Starting is tough. You’re fighting the pain of everything you’ve ever failed at before, and hoping this time will be different. It doesn’t matter how prepared you think you are and it doesn’t make any difference what it is that you’re trying to do. You're “opening a loop” of doing something that is untested, and that's not easy.
Sometime in the last century, I started a few things.
In my college freshman year, I learned how to screen print. My buddy and I made some t-shirts to sell at local metal shows in Atlanta, where I lived. We were kids having fun at the school printmaking studio on the weeknights and showing up to these loud venues on the weekend with a box or two of shirts. This was a low-risk opportunity. It's how I learned about costing, profits, delegation and how not to manage creative conflicts with a partner (our friendship fortunately survived that round, and many others.)
Then there was the time I decided to put out small art magazine. I pushed it up a hill for two years. Artists liked it, galleries liked it, theater people got into it, musicians could dig it. Companies paid to be in it from time to time. There were symposia and events around it. Friends helped. But for most of the time I did all of the design, outreach, content gathering and most of the copywriting. I sold advertising, showed up to press checks, stayed up late sipping root beer with the press man, and quality assurance. It was a thrill to see a new issue come out once every other month. Things were great for a while and then two years into it, I realized I simply couldn’t do it any longer. So, I pulled the plug on it.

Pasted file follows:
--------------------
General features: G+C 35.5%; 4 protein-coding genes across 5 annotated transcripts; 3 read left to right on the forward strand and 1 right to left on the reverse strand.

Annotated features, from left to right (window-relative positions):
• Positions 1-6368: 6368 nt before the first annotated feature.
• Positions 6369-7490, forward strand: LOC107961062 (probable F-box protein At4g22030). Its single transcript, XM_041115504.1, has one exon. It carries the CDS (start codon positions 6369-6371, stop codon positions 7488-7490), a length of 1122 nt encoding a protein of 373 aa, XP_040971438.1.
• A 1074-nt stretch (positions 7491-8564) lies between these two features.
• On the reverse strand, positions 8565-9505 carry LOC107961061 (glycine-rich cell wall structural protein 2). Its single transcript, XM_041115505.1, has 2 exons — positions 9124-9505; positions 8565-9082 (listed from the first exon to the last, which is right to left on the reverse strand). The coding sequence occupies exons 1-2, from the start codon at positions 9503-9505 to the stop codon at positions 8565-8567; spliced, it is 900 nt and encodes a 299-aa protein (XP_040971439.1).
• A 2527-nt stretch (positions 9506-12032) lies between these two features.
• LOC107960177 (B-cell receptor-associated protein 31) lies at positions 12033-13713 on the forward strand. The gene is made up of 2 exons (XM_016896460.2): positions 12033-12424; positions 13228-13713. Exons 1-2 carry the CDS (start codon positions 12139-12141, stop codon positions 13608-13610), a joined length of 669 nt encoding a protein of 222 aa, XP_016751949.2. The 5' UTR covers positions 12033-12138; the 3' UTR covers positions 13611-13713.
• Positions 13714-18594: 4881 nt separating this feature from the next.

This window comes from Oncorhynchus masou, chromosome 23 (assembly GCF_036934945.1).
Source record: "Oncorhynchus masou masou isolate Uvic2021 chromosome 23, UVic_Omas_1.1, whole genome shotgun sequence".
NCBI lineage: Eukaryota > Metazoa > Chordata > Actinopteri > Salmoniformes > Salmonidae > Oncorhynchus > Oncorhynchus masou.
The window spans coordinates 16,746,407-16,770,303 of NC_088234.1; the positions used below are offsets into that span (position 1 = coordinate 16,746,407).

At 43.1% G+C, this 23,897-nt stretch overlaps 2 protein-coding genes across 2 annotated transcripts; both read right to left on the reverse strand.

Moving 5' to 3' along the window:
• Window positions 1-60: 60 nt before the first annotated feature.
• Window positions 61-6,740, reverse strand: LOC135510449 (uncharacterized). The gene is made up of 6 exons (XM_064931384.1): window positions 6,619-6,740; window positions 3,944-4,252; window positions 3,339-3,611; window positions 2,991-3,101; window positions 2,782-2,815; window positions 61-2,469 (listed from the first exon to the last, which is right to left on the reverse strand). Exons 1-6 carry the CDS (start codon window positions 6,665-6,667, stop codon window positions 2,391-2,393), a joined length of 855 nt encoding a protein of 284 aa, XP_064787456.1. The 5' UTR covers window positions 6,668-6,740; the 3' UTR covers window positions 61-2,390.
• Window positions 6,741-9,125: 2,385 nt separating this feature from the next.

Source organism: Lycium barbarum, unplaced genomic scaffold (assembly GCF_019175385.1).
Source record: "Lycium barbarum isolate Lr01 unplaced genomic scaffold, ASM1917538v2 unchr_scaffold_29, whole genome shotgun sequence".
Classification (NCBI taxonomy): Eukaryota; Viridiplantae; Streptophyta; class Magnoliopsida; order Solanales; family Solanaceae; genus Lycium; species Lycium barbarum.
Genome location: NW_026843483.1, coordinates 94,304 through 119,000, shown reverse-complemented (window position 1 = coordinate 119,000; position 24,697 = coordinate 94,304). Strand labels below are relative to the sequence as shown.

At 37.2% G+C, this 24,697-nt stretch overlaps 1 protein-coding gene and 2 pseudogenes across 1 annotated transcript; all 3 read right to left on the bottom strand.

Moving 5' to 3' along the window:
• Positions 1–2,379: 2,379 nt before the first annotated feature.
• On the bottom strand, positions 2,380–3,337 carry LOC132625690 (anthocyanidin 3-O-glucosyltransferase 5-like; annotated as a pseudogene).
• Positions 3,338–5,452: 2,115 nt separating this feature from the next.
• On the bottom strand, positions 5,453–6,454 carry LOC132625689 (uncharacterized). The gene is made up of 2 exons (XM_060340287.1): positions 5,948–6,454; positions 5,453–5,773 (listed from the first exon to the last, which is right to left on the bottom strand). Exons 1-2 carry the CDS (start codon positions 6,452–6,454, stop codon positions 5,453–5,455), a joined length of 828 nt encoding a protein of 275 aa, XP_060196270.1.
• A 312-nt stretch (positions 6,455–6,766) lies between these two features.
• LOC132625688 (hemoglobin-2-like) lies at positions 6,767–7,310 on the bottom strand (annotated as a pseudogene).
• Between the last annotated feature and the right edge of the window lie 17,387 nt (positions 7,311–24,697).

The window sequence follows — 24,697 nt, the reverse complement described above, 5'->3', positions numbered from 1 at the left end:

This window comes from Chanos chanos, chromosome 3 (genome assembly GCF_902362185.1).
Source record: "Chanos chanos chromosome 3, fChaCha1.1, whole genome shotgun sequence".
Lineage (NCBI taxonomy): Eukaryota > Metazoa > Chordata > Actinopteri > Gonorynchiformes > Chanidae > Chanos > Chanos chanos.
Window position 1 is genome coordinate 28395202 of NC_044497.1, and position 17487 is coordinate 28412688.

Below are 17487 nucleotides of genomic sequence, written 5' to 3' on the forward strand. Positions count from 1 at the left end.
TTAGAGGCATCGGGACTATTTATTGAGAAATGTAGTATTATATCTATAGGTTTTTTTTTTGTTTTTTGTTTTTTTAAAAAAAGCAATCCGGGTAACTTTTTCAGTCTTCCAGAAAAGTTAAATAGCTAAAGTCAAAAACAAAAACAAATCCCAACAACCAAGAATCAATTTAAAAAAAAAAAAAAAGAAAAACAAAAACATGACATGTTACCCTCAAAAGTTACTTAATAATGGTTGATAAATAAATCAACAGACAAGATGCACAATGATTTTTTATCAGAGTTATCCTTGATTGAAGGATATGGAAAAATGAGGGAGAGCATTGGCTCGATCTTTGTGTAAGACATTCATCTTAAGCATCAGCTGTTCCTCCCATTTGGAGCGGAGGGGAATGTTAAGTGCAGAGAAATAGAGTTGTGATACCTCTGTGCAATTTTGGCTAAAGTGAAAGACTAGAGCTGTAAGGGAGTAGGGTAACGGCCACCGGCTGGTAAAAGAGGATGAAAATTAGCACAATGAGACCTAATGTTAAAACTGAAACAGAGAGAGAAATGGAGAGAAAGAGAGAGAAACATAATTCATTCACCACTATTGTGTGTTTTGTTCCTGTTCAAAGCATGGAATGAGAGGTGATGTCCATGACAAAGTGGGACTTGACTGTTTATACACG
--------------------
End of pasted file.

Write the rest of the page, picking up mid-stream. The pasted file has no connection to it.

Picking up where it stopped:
There are a few other projects in between those two that gave me some great lessons in how to do it the better next time. I figured, you give it your best shot and you learn as you go.
But lately, those “lessons” have turned to whispers and then to admonitions that get louder and more forceful every time I begin to consider opening the door to a new project. I’m reminded by the voice in my head that I might “fail”, that a good thing might go bad, that people might not show up or like it or support it.
In fact, there are so many reasons for not starting that I’ve made a list of the more frequent ones to make it easier:
• Don’t know where to begin
• Not skilled enough
• Not old enough
• Not young enough
• Not rich enough
• Not poor enough
• Not connected enough
• Not privileged enough
• Too privileged
• Not independent enough
• Not in the right city
• Don’t have the right equipment
• Not the right look
• Not the right gender
• Not lucky enough
And here’s the summarized version of that list:
• Living with the fear of starting.
I recently started a new project. I’d been thinking about it for months, making notes, diagrams, flow charts and lists. Really working up a sweat over it. Then I mentioned the idea to a couple of friends whose opinions I trust. They were nice, they said “give it a shot, it might actually work.” They thought I’d be “uniquely qualified to pull it off” with where I’m located, and the people I know who know the people who know the people who can make things happen. Great, I thought. The balloon in my daydream expanded to fill the room it was in.
Then of course the balloon expanded enough to reach the walls, the ceiling, the Resistance.
Having been at this juncture before, I decided to confront this Resistance head on. Actually, I think it decided to confront me.
Soon after, I took a call from a recruiter about a start-up company that “could really use” someone like me. By my math, for the forseeable future, the job was going to realistically need the kind of commitment that would essentially force me to postpone my own little venture for at least a couple of years. It was a very tempting idea and I could always come back to it, right? Could I?